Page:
Futurist and investment analyst, Jim Lee, last week took a look at hot technologies and their implications for investors at a meeting of the Technology Forum of Delaware.
Lee is the founder of Strategic Foresight Investments, a Wilmington-based advisory firm that engages in the research and analysis of emerging technologies and social trends.
Lee focused on technologies that have been making a splash including graphene, advanced robotics, 3D printing, OLEDs and the internet of things. OLEDs are organic materials that can emit light when electric current is applied.
3D printing now has a vast range of uses that include everything from miniature model homes to medical uses. The University of Delaware is using 3D printing in making prosthetics for wounded warriors who have lost limbs. Lee noted that breakthroughs are coming in 3D printing, with major players, such as HP entering the market and software that is key to the process.
The internet of things describes the ability to network everything from monitoring kitchen appliances to running heavy equipment without human operators via sensors and other technology.
The technologies often intersect with one another. Lee noted that Amazon is working on distributing its products without humans present via robots and sensors from the internet of things that show exact locations of the merchandise.
John Deere is also pioneering technology that allows tractors to plow fields without human operators and massive ore trucks are already operating in some parts of the world without drivers.
Graphene, a form of graphite that conducts electricity could transform everything from electronics to more efficient batteries. However, graphene is expensive to produce and was only discovered a few years ago, Lee notes.
OLEDs have a vast array of uses that include TV monitors and other massive displays. Costs could eventually be much lower than with existing technologies.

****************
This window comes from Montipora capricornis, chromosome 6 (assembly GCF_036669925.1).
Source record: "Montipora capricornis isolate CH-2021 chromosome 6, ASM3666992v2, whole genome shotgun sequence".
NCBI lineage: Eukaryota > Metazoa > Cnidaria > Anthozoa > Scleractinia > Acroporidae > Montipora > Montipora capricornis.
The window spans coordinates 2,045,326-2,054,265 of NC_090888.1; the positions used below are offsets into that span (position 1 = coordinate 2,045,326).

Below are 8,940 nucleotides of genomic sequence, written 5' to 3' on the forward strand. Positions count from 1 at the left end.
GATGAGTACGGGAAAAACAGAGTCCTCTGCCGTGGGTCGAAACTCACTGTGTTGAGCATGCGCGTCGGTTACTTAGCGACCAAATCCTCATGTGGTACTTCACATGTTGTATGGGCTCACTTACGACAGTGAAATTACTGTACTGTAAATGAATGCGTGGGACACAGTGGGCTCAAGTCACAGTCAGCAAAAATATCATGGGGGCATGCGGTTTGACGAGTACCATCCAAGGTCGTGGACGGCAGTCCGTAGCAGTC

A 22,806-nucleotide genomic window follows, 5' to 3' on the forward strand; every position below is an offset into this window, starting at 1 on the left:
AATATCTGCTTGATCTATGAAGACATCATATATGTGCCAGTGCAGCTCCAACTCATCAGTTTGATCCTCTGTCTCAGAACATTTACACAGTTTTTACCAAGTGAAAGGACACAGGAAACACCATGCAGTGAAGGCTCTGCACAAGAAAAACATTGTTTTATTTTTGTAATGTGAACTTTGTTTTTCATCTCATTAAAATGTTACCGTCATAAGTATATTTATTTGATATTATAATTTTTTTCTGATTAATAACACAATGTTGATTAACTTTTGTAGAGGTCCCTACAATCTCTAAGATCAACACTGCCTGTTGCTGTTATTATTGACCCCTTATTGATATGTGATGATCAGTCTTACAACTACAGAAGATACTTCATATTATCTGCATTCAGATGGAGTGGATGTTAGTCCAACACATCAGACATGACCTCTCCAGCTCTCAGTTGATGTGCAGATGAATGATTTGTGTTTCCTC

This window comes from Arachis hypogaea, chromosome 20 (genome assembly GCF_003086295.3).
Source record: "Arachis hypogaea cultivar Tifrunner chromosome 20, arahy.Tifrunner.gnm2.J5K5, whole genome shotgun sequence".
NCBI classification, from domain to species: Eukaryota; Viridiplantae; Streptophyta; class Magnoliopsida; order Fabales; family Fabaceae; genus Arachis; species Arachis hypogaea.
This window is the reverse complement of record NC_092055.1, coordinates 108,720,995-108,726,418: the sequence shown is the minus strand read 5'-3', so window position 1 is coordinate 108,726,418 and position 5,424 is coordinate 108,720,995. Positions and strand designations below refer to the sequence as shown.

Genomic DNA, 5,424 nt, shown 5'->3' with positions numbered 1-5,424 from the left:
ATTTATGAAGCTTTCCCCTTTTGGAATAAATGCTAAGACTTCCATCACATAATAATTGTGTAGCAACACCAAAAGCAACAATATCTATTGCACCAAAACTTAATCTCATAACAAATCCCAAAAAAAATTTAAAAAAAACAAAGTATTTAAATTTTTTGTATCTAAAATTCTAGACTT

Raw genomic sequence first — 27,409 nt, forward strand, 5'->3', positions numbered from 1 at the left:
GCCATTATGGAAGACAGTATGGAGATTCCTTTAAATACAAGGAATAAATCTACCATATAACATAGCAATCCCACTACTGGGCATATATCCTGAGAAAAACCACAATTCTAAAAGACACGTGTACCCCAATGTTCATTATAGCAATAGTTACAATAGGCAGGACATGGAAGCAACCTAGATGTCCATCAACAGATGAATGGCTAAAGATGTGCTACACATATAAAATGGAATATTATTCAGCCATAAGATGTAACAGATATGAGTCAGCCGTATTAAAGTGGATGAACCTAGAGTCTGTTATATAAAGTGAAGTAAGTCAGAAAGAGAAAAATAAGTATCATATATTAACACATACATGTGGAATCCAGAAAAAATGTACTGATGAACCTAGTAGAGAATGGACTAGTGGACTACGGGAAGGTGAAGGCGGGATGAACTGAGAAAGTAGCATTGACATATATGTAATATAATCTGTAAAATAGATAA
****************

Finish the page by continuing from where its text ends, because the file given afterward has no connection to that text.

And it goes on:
One issue that emerges from these technologies is what Lee describes as the “hold in the doughnut.”
When technologies, like advanced robotics and the internet of things become commonplace, less skilled jobs will disappear and lead to event more disparities in income, with more people being in part of the hole in the doughnut
Lee admitted that investing in leading edge technologies can be tricky, due to what he described as a “hype cycle” that includes the technology being described as the next big thing.
As barriers emerge the hyperbole turns to disillusionment as the technology is commercialized and work gets under way on reducing costs. Later, the technology may emerge as a more mature business, but perhaps not living up to the earlier hype.
A point in the cycle that occurs before the technology matures might be a good time to sell, he said.
One example might be bit coins, an attempt to produce a virtual currency. Once seen as a disruptive technology, the business has been plagued by many scandals, scams and other problems. It is too early to determine if bit coin will emerge and become a viable business, Lee notes.
Lee suggests investors look at “pure plays,” companies that are fully involved in the new technology. Such companies are not always easy to find. DuPont, for example, is a player in the OELD business. However, the technology is a small part of the company’s activities.
The Technology Forum holds social and educational events on a monthly basis.
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